African American Civil War Nurse and Teacher

Susie Baker began life as a slave on August 6, 1848, at the Grest Plantation in Liberty County, Georgia, 35 miles south of Savannah. She was the first of nine children of Hagar Ann Reed and Raymond Baker. Her mother was a domestic servant for the Grest family.

The Grests treated Susie and her brother with great affection, their childless mistress even allowing them to sleep on her bed when her husband was …Read More...

Women in Education: Teacher of Emancipated Slaves

Charlotte Forten was the first northern African American schoolteacher to go south to teach former slaves. As a black woman, she hoped to find kinship with the freedmen, but her own education set her apart from the former slaves. For two years she stayed on St. Helena Island, South Carolina, but ill health forced her to return north. In 1864, she published "Life on the Sea Islands" in The Atlantic Monthly, which brought …Read More...

Virginia Teacher of Free Black Children

In the first half of the nineteenth century a number of slave rebellions occurred, which frightened white citizens and underscored the need to maintain tight control over the literacy of blacks. In June 1852 Margaret Douglass, a white former slaveholder from South Carolina, began a school for free black children in her home in Norfolk, Virginia. An unlikely martyr for black education, Douglass was arrested in May 1853 for violating the law - she …Read More...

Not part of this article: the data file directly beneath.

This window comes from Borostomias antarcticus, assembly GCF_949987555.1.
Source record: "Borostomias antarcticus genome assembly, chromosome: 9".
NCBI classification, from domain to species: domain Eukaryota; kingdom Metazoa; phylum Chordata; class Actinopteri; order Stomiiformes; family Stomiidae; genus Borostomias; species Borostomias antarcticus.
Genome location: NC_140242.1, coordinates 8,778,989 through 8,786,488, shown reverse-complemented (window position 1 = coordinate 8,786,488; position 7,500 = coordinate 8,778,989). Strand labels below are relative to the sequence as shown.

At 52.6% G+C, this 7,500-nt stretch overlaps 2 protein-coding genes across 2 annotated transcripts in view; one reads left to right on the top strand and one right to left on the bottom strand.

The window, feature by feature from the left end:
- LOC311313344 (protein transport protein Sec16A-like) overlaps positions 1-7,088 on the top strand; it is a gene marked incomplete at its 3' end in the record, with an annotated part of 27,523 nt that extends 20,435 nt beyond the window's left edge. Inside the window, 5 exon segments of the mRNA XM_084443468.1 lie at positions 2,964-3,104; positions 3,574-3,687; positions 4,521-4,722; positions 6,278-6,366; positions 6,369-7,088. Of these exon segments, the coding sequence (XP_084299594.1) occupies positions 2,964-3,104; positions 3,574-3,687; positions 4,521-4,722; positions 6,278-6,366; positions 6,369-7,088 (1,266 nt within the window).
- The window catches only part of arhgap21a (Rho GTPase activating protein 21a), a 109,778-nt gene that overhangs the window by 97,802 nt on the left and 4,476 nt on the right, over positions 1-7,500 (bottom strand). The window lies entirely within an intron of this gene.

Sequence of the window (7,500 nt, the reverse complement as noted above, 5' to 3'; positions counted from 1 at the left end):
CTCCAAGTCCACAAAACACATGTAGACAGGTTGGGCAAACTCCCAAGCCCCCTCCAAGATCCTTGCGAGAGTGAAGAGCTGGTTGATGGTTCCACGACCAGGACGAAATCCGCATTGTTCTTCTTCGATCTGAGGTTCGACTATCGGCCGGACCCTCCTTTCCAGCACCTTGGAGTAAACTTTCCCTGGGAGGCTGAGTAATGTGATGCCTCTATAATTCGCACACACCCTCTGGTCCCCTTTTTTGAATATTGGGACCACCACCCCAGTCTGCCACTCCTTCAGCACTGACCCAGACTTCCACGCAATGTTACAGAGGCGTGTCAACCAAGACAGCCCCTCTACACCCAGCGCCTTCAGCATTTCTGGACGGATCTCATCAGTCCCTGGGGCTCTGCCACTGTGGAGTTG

Feminist, Author and Social Reformer

Hallie Quinn Brown was an abolitionist, educator, writer and women's rights activist in the Civil War era. She was born March 10, 1845 in Pittsburgh, Pennsylvania, to former slaves, Thomas and Frances Scroggins Brown. Both were well-educated and actively involved with the Underground Railroad.

In 1864, in the midst of the Civil War, Hallie moved with her parents and five siblings to Chatham, Ontario, where her father earned his living as a farmer, and the …Read More...

Teacher of African American Children

For 37 years Fannie Jackson Coppin was teacher, then principal at the Institute for Colored Youth in Philadelphia, Pennsylvania, making her the first African American woman to receive the title of school principal. During her tenure, she made many improvements at the school, believing that a broader range of education would be necessary to enable African Americans to become self-supporting.

Fannie Jackson was born a slave in Washington, DC, on October 15, 1837. Fannie's grandfather …Read More...

America's First Trained Nurse

Linda Richards (1841–1930) was the first professionally trained nurse in the United States. Her experiences with nursing her dying mother and her husband, who was wounded in the Civil War, inspired Richards to become a nurse. She was the first student to enroll in the first nurse training school at the New England Hospital for Women and Children in 1872. She established nurse training programs in the United States and Japan, and created the first system …Read More...